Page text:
The Evening Blues - 1-11-21
Hey! Good Evening!
This evening's music features blues singer Jimmy Witherspoon. Enjoy!
Jimmy Witherspoon - Good morning blues
"A free people are kept so, by no other means than an equal distribution of property; every man, who has a share of property, having a proportionable share of power; and the first seeds of anarchy (which, for the most part, ends in tyranny) are produced from hence, that some are ungovernably rich, and many more are miserably poor; that is, some are masters of all means of oppression, and others want all the means of self-defence."
-- Thomas Gordon (a hat tip to Tony Wikrent at Ian Welsh's blog)
News and Opinion
Page 3 of today’s Daily Nation, Kenya pic.twitter.com/VR5UXtvGTD
— Declan Walsh (@declanwalsh) January 8, 2021
Since Trump supporters stormed the U.S. Capitol building on Wednesday, evidence has piled up showing that many had violent intentions. Photos of nooses and zip-tie handcuffs and videos of assailants trying to smash their way through barricaded doors have highlighted how much danger members of Congress were in before they were evacuated to safety. The events of January 6 may be the defining moment of Donald Trump’s presidency. But the siege was also the culmination of years of warnings about the the growing threat posed by far-right extremists. An October report from the Department of Homeland Security, for example, said that “white supremacist extremists” will “remain the most persistent and lethal threat in the Homeland.”
“Can we just accept that the post-9/11 era is over?” Michigan Democrat Elissa Slotkin, a former Defense Department official who touted her experience as a CIA analyst in Iraq and her expertise on terrorism and insurgencies when she ran for Congress in 2018, told MSNBC. “We are in a new era.” While noting that external threats like Russia and China remained, Slotkin continued that “the single greatest national security threat right now is our internal division. It’s the threat of domestic terrorism. It’s that polarization that threatens our democracy.”
However Trump leaves office, a new Congress appears poised to revive a years-old debate on whether the U.S. should expand the legal framework for going after “domestic terrorism.” A group of former Justice Department officials, along with the FBI Agents Association, has long argued that current law makes it easier to prosecute ideologically motivated acts of violence as terrorism if they appear to be inspired by a foreign terror organization like the Islamic State, and that a domestic terror statute would allow them to prosecute white supremacist terror — like Dylann Roof’s mass shooting in a Black church in Charleston, South Carolina — on equal footing.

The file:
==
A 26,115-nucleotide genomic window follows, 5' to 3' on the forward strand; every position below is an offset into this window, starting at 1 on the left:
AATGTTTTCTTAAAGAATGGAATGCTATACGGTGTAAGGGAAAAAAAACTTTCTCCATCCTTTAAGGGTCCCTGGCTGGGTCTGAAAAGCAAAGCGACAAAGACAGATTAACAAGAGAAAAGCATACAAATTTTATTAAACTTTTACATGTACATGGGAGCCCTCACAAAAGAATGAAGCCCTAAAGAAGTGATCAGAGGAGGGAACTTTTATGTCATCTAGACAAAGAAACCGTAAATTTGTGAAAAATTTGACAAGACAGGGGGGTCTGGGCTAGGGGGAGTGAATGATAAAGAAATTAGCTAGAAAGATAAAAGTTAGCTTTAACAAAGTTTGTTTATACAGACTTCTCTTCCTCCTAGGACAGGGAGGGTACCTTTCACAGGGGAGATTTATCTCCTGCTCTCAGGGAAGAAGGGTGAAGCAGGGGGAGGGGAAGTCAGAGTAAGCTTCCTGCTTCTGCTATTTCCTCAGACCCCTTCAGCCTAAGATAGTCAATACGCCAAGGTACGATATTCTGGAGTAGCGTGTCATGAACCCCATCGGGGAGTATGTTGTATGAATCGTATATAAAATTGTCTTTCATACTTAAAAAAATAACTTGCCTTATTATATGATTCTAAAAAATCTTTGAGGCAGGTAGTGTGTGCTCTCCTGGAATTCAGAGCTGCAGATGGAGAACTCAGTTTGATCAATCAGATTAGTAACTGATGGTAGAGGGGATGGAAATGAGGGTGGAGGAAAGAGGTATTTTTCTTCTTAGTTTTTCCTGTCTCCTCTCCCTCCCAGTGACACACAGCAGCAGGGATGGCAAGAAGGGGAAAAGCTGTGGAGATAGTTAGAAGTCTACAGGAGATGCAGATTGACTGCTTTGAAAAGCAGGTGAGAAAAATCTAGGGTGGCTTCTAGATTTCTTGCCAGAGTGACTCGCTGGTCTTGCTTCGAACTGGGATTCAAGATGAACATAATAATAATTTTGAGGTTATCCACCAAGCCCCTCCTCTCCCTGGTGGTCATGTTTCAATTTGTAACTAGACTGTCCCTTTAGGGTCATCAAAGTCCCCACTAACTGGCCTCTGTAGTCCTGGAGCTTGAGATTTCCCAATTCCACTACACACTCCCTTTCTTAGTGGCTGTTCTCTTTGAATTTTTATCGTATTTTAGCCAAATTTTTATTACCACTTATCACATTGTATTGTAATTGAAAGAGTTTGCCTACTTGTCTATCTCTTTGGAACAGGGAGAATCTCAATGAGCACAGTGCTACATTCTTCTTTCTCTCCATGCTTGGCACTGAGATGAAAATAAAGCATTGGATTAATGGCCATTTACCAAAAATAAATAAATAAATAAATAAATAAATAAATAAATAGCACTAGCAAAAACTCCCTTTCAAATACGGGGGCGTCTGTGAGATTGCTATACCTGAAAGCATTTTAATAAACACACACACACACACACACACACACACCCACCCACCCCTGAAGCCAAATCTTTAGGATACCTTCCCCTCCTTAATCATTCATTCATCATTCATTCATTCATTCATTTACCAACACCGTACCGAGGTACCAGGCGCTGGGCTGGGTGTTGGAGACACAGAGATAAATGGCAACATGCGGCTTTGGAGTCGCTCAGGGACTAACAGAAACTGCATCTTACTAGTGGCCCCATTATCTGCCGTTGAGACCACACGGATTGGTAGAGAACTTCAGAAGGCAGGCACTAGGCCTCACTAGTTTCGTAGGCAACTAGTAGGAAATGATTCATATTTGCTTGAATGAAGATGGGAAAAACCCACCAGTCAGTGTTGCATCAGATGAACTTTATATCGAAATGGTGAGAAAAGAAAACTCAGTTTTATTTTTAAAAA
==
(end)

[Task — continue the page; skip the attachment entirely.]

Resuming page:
But civil liberties advocates are wary of such a move, noting that federal law enforcement already has powerful tools to investigate and prosecute acts of domestic terrorism without any new laws, and that importing the anti-terrorism framework risks creating broad and vague powers that could be used to go after activists or religious minorities. “Anyone familiar with the scope of surveillance and targeting of Black political dissent, or Muslim communities, knows that law enforcement has all the tools it needs to aggressively disrupt and hold accountable those who planned and participated in the storming of the Capitol,” said Diala Shamas, a staff attorney with the Center for Constitutional Rights. “Why they didn’t raises serious questions, but it was not because their hands were tied. We don’t need new terrorism designations.”
Democrats calling for Donald Trump’s removal following the deadly US Capitol riots will introduce articles of impeachment as early as Monday, but may be willing to wait for a Senate trial until long after Joe Biden takes office in nine days’ time.
They will do so with a chilling warning ringing in their ears. Late on Sunday afternoon, the office of the Colorado Democratic representative Jason Crow released a readout of a call in which army secretary Ryan McCarthy “indicated that [the Department of Defense] is aware of further possible threats posed by would-be terrorists in the days up to and including Inauguration Day”.
According to the readout, McCarthy said the Pentagon was “working with local and federal law enforcement to coordinate security preparations” for 20 January.
Crow, a former US army ranger, said he had “raised grave concerns about reports that active duty and reserve military members were involved in the insurrection” and asked that “troops deployed for the inauguration … are not sympathetic to domestic terrorists”. The readout said McCarthy agreed and said he was willing to testify publicly in the coming days. ...
James Clyburn, the House majority whip, told CNN a single article of impeachment, which accuses Trump of “inciting an insurrection” and having “gravely endangered the security of the United States and its institutions”, would be presented. “It may be Tuesday or Wednesday before action is taken but it will be taken this week,” Clyburn said.
A vote to impeach Trump for a second time, a near certainty given the Democratic House majority, would send the case to the Senate for trial, where a two-thirds majority would see his removal.
Much more at the link:
The FBI has long been concerned about the infiltration of law enforcement by white supremacist groups and its impact on police abuse and tolerance of racism, the unredacted version of a previously circulated document reveals. The FBI threat assessment report was released by Rep. Jamie Raskin, chair of the House Committee on Oversight and Reform’s Civil Rights and Civil Liberties Subcommittee, ahead of a hearing about the white supremacist infiltration of local police departments scheduled for Tuesday.